Don't forget to download the rest of the Stephanie Plum series.
©2004 Evanovich, Inc.; (P)2004 Audio Renaissance, a division of Holtzbrinck Publishers, LLC
"Evanovich is at her best in her 10th Stephanie Plum adventure, which reads like the screenplay for a 1930s screwball comedy: fast, funny, and furious....The rollicking plot, replete with car chases, family squabbles, massive doughnut consumption and a frantic, wacky finale, keeps the reader breathless. As usual, Evanovich's eccentric characters...are a treat." (Publishers Weekly)
I listen to audiobooks for many reasons, to learn things, to "read" books I do not have time for, and to relax and be distracted. Ten Big Ones, for me, fully meets the criteria for the "relax and be distracted" category. This was my second Stephanie Plum book, and I am on Audible tonight to buy a third. Stephanie Plum lives in world rich with detail and strong (and different) characters. The end of Ten Big Ones includes a brief interview with the author who explains why she left painting, and writing romance novels to write "humorous Indiana Jones stories". Ten Big Ones is a story I always looked forward to getting back to, and one that offered a delightful respite from the "should" books on my iPod (like 8th Habit). I recommend it not as a Ludlum or a Grisham, just a fun and engaging story
I was so impressed by the narrator that I rated the entire book with 5 stars. I have enjoyed all the Stephanie Plum series, but I have read most of them. This narration portrayed each of the characters well and made the story vivid in my mind.
This is the first time I've listened to a Stephanie Plum mystery, and it certainly won't be the last. I really enjoyed the lighthearted fun of this novel. The voices were excellently done (I think the narrator is inspired), and the dialog kept making me laugh out loud. While this may not be the deepest novel ever, it is highly entertaining, and fun. Who in the world doesn't need more of that? After I finished it I kept smiling every time I thought of Ranger saying in that deep voice, "Babe."
CJ Kritt narrates all the recent abridged versions.
Lorelei King narrates all the recent unabridged versions.
They are both extremely talented narrators, but once you enjoy listening to one of them, for some listeners it may take awhile to get used to the other if you switch. It basically comes down to personal taste in voice pitch, timbre and accent, plus whether you prefer to listen to abridged or nonabridged mysteries. The only Lorelei King narration on audible.com is for author Janet Evanovich, so I always choose Lorelei, and enjoy C.J. Kritt in mysteries she narrates for other authors.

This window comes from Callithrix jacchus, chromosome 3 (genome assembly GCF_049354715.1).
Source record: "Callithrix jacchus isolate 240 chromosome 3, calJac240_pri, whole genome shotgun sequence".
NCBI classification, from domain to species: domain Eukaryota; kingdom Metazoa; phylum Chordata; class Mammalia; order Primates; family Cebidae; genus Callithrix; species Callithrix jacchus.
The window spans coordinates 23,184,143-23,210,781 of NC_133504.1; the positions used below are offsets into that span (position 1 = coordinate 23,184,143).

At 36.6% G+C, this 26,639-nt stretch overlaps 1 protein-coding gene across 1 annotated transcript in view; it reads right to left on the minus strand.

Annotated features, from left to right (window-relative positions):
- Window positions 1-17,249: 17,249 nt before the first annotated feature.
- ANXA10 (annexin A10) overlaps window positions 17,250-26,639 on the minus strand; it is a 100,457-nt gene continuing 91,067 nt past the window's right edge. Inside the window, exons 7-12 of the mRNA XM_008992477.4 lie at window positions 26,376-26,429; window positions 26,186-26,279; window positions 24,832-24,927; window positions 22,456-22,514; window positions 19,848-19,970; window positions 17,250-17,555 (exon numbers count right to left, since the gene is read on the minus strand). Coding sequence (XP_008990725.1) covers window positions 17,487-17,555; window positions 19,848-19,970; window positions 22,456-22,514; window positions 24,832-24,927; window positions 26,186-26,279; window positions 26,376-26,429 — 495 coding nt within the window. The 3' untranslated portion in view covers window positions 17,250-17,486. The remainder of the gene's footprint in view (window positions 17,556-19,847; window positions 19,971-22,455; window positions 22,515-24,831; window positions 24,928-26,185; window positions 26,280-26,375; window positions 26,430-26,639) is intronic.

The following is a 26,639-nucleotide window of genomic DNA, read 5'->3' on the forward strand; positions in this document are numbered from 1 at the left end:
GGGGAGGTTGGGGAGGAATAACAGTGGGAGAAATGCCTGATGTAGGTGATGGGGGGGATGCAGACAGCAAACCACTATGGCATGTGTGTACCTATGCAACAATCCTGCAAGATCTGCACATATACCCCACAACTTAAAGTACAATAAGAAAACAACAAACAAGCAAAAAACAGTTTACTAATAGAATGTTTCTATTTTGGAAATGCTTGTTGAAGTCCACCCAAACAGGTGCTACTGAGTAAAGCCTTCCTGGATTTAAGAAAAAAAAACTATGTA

I've listened to dozens of different narrators: Lorelei is my favourite, CJ is a close second. Joe Montegna and George Wilson are currently tied for third.
Though there are plenty of skilled male narrators, when there is a lot of dialogue to read for a diverse cast of both female and male characters, great female narrators tend to manage the male voices less ... uh ... weirdly or annoyingly than even the best male narrators attempting female voices. And Lorelei does a remarkably good voice for Ranger. I sure hope both Lorelei and CJ keep narrating fiction for years to come.
I've been hooked on Stephanie, Joe, Ranger, Gramma, et al since the very first book! I love the lighthearted comedy that Janet writes, with just a twist of drama. I thoroughly enjoy all her books, and this one was up there with the rest! (Since I'm originally from Pt. Pleasant, I just had to smile)
This is a great series, I highly recommend it! I'm always looking forward to the next one. Janet Evanovich has a wonderful sense of humor and the ironic.
The comment of reviewer 'sharol' bewildered me, though, Lorelei King narrated both "To The Nines" and "Hard Eight". She did an excellant job with two other excellant books. The reader does make a difference and Ms. King does a very good job making the books come to life.
I guess from reading the other reviews I should have read the first few Stephanie Plum stories versus this one. I would hope the dialogue is smarter and the stories more interesting than Ten Big Ones. I mean really, who would write Lulla saying to Stephanie as her car is burning (I guess several things have burned in Stephanie's past), "Well, at least you have a love life," (perhaps not exactly in those words) as a method to bring the boy friend back into the story...Even I could think of a better way to do that!
Texas Book and Movie Lover
I love Janet Evanovich's books. She manages to combine crime fighting with comedy in a way that is very entertaining. The reader for this book did a very good job with the characters' voices. Can't wait for the next one.
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